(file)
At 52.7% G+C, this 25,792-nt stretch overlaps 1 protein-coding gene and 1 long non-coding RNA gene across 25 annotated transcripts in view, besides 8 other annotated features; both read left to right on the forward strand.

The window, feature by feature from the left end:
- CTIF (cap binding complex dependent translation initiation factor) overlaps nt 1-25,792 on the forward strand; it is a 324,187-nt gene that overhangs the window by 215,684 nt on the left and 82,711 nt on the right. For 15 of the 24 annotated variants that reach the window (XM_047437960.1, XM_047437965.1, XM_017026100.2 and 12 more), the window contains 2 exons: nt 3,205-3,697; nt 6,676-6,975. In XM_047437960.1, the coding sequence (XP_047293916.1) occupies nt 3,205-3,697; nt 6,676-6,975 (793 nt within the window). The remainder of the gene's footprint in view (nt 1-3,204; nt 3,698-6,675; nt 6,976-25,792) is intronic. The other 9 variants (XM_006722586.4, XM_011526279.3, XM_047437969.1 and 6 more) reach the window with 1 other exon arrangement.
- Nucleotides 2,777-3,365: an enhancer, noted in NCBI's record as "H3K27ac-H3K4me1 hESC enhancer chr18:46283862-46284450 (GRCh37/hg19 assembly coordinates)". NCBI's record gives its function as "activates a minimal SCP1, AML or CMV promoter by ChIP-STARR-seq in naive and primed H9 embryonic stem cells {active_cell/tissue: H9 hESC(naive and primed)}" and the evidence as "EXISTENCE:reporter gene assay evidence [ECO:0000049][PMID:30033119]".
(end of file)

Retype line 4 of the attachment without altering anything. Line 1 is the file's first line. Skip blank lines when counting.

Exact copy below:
- Nucleotides 2,777-3,365: an enhancer, noted in NCBI's record as "H3K27ac-H3K4me1 hESC enhancer chr18:46283862-46284450 (GRCh37/hg19 assembly coordinates)". NCBI's record gives its function as "activates a minimal SCP1, AML or CMV promoter by ChIP-STARR-seq in naive and primed H9 embryonic stem cells {active_cell/tissue: H9 hESC(naive and primed)}" and the evidence as "EXISTENCE:reporter gene assay evidence [ECO:0000049][PMID:30033119]".